Setting up an RV Campsite for the First Time
Newbies to RV camping are often intimidated by the thought of setting up their RV campsite for the first time. After all, the key to a successful camping trip is a good campsite. Luckily, we put together a quick guide for
setting up an efficient RV base camp. Keep reading for helpful tips for your first RV campout!
Backing into an RV Campsite
Pulling into an RV park for the first time can be a daunting task for travelers new to the RV lifestyle. To calm nerves and avoid awkward mistakes, pull up the RV park map before departing for your camping trip. Most RV parks have a downloadable map on their website. You can also screenshot the map and save it in your phone’s photo library to have handy if you lose cell service. You should also review the RV park rules ahead of time.
The first thing to do after checking in to the RV park is back in your rig. It’s helpful to have a spotter when backing in an RV or travel trailer. Have your spotter stand near the back of the campsite and guide you with hand signals. He or she can steer you away from firepits, trees, and other obstacles that may otherwise be difficult to see. For reference, a closed fist generally means “STOP.” Don’t hesitate to ask a neighbor to help when traveling alone. RV folks are always willing to lend a hand.
Balancing Your Rig
Your next step is to level your rig. You can use a bubble level to check the left, right, front, and back of the RV. Stack blocks in a pyramid shape in front of the wheel as needed. Then pull your rig slightly forward until it is on top of the blocks. You may have to add a few more layers here and there until everything looks nice and even. You can also download an app like Level Mate Pro to help you balance your rig. Apps like these take the guesswork out of the process by providing specific instructions such as “lower the left side three inches.” It’s best to get as close to level as possible. Remember, most RVs are around eight feet wide. A one-inch slope across eight feet makes a big difference when placing items on the counter, lying in bed, etc.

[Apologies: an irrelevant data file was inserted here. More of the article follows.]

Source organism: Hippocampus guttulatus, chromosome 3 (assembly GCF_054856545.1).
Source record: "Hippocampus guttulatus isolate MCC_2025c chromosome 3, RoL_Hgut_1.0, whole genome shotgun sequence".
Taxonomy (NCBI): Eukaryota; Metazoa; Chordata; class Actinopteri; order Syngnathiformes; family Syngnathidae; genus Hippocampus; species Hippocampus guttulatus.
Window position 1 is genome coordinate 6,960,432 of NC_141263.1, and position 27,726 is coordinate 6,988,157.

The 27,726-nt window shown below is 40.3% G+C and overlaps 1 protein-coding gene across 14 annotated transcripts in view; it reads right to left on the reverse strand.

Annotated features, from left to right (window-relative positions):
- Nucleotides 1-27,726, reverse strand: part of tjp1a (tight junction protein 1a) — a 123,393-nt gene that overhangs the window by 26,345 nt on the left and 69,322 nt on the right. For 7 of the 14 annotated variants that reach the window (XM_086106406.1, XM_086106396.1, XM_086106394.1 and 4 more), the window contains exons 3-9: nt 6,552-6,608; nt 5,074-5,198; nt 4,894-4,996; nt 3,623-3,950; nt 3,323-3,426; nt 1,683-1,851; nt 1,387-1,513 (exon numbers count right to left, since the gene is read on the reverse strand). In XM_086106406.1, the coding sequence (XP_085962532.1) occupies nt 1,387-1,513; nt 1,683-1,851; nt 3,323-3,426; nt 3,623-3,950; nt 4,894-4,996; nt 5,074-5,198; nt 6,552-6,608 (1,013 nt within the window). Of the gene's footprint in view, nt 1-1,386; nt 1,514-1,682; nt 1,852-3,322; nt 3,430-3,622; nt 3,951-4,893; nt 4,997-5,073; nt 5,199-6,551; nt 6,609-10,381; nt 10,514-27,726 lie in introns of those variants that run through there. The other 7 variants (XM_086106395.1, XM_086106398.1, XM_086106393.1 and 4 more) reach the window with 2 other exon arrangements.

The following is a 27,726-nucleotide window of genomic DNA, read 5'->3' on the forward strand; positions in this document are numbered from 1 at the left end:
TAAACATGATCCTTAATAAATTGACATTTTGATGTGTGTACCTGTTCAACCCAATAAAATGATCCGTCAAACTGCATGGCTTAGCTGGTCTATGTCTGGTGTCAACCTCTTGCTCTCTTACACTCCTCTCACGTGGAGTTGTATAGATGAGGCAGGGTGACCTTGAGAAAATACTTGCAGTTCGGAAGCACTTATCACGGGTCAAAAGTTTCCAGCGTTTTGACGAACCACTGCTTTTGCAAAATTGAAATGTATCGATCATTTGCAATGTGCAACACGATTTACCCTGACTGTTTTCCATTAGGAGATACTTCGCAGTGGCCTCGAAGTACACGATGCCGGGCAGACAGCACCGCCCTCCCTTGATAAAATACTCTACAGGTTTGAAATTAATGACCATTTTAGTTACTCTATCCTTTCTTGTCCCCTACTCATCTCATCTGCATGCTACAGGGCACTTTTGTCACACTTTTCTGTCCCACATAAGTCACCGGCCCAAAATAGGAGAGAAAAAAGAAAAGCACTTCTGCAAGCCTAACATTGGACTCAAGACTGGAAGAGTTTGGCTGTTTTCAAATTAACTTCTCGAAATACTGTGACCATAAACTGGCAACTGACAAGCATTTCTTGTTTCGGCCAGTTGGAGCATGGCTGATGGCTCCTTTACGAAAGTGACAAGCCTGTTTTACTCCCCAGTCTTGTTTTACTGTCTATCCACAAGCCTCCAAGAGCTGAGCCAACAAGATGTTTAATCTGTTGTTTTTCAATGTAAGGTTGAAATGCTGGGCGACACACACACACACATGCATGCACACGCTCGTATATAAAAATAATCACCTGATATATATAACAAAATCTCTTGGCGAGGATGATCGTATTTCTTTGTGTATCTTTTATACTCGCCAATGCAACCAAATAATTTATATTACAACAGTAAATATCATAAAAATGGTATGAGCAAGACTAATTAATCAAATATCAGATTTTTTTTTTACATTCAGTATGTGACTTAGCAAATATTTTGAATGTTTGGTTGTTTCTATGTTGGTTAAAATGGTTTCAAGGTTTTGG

Tip: Don’t attempt to level the RV with your kids inside since they tend to get antsy and could throw off your measurements. Instead, let them run around and explore the campground while you set up your campsite.
Once your rig is balanced and the wheel/hitch stabilizers are in place, it’s safe to unhitch your vehicle. Set the emergency brake right away when traveling in an RV.
Hooking up the Electricity
Plugging in your RV is pretty self-explanatory; however, it is important to note that if your RV runs on 30 amps and there is only a 50-amp receptacle, you will need an adapter for safe use. You’ll also want to check the breakers above the plug. If your RV doesn’t have a built-in surge protector, you should buy one as soon as possible to protect your rig from damage due to bad connections.
Water Connections – Hooking up Your RV
Next is setting up the water and sewage connections. Once you’ve attached the freshwater hose (preferably with a filter), you’ll need to put on gloves and connect the sewage lines by clicking them into place.
Thanks for taking the time to read our tips on setting up an RV campsite. We hope you feel more confident about your upcoming camping trip! There are many resources out there to help you continue to prepare for an awesome camping experience. See you soon!